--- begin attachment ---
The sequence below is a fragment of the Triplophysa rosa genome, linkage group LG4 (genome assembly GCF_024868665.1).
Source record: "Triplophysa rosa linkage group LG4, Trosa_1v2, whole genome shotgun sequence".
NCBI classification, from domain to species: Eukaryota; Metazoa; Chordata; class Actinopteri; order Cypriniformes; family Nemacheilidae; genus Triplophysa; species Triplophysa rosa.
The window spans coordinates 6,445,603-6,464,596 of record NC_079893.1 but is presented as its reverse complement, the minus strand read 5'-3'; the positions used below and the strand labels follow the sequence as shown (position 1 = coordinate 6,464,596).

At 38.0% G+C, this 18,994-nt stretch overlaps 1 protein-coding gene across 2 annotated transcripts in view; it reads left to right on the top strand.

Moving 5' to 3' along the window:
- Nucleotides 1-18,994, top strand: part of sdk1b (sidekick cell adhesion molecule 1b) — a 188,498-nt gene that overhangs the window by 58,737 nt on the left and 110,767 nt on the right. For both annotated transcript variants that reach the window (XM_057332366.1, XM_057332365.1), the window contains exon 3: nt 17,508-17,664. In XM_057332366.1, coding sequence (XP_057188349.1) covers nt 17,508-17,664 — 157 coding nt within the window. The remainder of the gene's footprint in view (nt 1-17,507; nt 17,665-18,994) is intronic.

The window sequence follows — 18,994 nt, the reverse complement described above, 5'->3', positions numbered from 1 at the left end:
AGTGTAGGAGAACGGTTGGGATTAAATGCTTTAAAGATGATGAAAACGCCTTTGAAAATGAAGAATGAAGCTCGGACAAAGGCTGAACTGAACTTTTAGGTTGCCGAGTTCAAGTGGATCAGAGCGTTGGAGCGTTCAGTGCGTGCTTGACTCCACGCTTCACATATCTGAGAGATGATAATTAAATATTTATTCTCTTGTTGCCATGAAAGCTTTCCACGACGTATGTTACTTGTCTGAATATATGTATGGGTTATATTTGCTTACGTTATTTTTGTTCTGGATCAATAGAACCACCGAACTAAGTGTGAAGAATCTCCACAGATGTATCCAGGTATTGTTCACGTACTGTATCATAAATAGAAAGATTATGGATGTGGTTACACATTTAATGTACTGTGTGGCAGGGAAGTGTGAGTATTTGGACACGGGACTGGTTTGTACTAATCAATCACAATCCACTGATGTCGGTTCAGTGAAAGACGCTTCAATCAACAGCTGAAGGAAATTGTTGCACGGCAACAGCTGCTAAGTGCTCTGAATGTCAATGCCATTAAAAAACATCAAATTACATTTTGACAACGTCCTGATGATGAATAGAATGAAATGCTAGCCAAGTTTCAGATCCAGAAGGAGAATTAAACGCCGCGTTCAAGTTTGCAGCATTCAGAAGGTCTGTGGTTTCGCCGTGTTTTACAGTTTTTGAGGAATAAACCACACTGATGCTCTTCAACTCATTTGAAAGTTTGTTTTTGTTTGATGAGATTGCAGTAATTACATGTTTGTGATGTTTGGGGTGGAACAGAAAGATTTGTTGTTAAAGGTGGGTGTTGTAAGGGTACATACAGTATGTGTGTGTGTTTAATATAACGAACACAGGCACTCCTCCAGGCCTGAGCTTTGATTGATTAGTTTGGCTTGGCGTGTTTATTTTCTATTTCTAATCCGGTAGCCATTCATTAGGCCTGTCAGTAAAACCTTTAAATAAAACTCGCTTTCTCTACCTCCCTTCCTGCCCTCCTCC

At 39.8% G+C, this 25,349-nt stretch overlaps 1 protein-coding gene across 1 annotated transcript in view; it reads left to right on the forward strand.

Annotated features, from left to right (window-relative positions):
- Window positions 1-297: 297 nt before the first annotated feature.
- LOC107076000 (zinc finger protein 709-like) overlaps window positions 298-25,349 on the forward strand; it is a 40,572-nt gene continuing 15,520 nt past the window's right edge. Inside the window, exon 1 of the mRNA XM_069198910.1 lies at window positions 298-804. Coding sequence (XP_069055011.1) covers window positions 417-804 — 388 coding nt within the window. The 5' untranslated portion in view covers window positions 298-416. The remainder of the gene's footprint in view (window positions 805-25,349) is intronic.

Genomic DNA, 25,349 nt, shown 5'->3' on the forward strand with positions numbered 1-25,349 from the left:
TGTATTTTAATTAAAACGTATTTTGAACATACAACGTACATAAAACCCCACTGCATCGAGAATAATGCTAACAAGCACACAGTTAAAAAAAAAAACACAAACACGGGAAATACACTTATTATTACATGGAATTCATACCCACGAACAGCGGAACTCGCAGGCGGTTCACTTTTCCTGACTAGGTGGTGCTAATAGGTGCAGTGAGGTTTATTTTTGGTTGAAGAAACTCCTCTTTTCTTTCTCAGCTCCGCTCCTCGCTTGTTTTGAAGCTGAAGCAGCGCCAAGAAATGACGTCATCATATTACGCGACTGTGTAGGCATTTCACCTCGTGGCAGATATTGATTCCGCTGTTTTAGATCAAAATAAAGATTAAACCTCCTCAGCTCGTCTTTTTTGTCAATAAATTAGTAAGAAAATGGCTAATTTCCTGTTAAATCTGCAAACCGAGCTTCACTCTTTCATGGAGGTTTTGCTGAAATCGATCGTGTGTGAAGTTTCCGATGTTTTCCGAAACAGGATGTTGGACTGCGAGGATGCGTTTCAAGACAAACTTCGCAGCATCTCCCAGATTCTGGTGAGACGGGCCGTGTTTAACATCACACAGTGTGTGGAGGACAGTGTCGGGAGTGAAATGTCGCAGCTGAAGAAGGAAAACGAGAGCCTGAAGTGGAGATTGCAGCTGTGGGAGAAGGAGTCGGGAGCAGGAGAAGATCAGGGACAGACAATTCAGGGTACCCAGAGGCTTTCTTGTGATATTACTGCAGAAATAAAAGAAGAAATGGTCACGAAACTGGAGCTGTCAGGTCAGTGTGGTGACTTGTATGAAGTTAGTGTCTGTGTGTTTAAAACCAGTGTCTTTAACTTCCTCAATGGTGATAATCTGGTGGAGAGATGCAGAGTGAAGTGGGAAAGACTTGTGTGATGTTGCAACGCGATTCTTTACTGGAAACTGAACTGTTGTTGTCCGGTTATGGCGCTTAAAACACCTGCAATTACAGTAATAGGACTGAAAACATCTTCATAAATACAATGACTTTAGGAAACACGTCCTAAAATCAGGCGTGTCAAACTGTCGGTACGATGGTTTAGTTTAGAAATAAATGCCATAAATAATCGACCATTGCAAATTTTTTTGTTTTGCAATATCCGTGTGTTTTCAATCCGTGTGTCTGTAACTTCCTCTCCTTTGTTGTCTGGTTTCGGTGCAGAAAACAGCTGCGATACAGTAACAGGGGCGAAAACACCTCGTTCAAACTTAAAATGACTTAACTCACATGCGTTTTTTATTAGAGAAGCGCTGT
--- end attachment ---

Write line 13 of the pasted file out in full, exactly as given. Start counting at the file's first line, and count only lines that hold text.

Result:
- LOC107076000 (zinc finger protein 709-like) overlaps window positions 298-25,349 on the forward strand; it is a 40,572-nt gene continuing 15,520 nt past the window's right edge. Inside the window, exon 1 of the mRNA XM_069198910.1 lies at window positions 298-804. Coding sequence (XP_069055011.1) covers window positions 417-804 — 388 coding nt within the window. The 5' untranslated portion in view covers window positions 298-416. The remainder of the gene's footprint in view (window positions 805-25,349) is intronic.